Nursing Home Restraints & Injuries - Mazow | McCullough, PC
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What You Need to Know About Nursing Home Restraints & Injuries

Nursing Home DeathResidents of nursing homes have the right to be respected, treated with dignity, and to be safe from any kind of mistreatment in a nursing home or skilled nursing facility. This may include the use of restraints. Restraints are occasionally used in aged care facilities to prevent residents from causing harm.

That said, the excessive use of confinement on facility residents without their agreement is considered abusive. Here’s what you should know about restraint abuse and how to get legal help if your loved one has become the victim of nursing home neglect or abuse.

Is It Legal to Use Restraints on Nursing Home Residents?

Any object used to restrict a person and prevent them from moving, becoming upset, or injuring themselves or another person is known as a restraint.

Although this practice is seen as barbaric in many instances, there are a few occasions where restricting a patient becomes necessary. However, nursing homes are well known to have abused their ability to restrain patients for a variety of reasons.

There are a few different types of restraints, many of which are used for nursing home patients. Prior to the 1990s, as many as 40% of patients in skilled nursing facilities were restrained according to a 1996 study published in the American Journal of Public Health. In 1991, this figure decreased to just over half that at 23.5%.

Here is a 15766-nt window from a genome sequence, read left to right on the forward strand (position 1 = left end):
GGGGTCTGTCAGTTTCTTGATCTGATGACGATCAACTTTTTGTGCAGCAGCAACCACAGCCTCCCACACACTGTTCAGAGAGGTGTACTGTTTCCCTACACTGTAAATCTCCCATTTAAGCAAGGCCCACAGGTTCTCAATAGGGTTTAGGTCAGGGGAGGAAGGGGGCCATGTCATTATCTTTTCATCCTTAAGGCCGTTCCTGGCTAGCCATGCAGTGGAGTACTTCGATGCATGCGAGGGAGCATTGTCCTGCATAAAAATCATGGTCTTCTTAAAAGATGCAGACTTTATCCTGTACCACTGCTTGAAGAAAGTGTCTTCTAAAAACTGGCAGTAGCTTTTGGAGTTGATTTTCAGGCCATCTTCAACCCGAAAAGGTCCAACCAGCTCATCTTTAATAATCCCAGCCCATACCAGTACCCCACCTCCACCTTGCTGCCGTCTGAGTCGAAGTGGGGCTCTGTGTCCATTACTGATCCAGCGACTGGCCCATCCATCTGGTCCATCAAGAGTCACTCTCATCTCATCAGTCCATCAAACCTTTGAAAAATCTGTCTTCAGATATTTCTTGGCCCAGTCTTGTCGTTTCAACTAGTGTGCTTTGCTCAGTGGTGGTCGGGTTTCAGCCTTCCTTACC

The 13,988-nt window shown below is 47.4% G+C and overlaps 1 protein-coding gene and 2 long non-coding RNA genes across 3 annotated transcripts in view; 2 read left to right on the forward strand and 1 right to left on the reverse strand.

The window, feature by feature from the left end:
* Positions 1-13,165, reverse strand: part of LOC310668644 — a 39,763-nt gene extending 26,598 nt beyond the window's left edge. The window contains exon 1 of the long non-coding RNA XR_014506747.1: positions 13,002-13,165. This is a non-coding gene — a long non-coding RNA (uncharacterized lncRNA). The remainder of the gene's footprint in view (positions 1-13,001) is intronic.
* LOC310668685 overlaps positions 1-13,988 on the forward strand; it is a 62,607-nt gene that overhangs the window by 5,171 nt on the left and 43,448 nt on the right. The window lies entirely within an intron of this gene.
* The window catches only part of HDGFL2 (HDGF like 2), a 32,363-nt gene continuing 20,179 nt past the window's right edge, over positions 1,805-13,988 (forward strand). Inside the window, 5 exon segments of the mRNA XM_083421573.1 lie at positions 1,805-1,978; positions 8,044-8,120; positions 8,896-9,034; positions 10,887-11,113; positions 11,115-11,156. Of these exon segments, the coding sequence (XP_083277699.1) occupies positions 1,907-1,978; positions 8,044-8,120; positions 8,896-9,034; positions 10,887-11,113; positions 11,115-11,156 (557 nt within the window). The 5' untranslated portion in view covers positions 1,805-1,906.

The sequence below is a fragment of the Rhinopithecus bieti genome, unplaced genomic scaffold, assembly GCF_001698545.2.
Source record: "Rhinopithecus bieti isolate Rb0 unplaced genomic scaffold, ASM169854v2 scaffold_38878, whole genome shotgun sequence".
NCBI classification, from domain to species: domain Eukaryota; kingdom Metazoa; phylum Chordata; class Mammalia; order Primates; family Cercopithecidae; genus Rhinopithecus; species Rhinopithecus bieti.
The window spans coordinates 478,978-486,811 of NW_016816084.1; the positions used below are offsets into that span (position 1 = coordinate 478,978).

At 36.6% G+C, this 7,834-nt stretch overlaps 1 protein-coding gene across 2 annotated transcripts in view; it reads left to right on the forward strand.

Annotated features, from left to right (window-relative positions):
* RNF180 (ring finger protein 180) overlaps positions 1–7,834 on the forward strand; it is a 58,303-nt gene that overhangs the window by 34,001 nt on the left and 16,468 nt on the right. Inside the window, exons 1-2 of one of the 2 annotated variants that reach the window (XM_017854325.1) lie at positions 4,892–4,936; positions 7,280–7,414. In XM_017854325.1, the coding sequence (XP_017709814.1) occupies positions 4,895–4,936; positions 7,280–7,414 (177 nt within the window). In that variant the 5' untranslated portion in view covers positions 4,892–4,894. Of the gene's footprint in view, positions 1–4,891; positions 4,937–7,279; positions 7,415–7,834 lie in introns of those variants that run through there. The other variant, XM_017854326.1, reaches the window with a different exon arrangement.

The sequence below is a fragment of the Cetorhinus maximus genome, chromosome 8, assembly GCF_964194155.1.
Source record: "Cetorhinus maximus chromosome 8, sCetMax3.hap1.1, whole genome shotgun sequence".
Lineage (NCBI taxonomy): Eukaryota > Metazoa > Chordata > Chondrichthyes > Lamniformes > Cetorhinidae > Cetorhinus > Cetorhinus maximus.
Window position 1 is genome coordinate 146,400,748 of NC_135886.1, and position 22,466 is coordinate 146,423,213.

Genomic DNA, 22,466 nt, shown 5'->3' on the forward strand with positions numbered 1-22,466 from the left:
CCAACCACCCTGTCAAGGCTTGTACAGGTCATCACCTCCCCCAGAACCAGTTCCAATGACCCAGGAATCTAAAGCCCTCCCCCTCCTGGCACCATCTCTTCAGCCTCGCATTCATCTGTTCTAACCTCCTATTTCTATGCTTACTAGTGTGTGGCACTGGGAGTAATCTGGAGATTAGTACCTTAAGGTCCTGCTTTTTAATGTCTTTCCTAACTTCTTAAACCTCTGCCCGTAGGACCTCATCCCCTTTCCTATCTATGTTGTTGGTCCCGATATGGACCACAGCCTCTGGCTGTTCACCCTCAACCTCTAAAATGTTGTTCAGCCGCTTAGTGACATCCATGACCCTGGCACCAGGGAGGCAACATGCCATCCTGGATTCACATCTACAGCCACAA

What Are the Different Ways Residents Are Restrained?

The two forms of restraints nursing homes generally use to limit the movement of a resident are physical or chemical restraints. Unfortunately, the majority of nursing home personnel that are overworked, understaffed, or reluctant to adopt more efficient safety practices to accomplish their tasks frequently abuse restraints.

Nursing home residents can be:

Physically Restrained

A physical restraint is any type of mechanical device or technique that is used to restrict the movement of an individual. These can include but aren’t limited to arm and leg restraints, jackets, hand gloves, and bed railing are common examples of physical restraints.

This also extends to elevating a patient’s bed high enough that they can’t safely get out, pushing a patient’s bed against walls, or locking a wheelchair so that it can’t be moved by the patient.

Other abusive physical restraints may include:

  • Cords, ties, or ropes
  • Sheets that are too tight to move
  • Safety bars on the bed or bedrails
  • Lap trays or belts on wheelchairs
  • Clothing with hook and loop fastening
  • DIY restraints

Chemically Restrained

Medications and other substances that are used to calm or sedate a patient so they cannot move is considered a chemical restraint. This can include any medicine that relaxes the body; the most commonly used medications are CNS depressants, benzodiazepines, tranquilizers, anti-anxiety meds, and powerful antipsychotic drugs.

Nursing Home Restraint Alternatives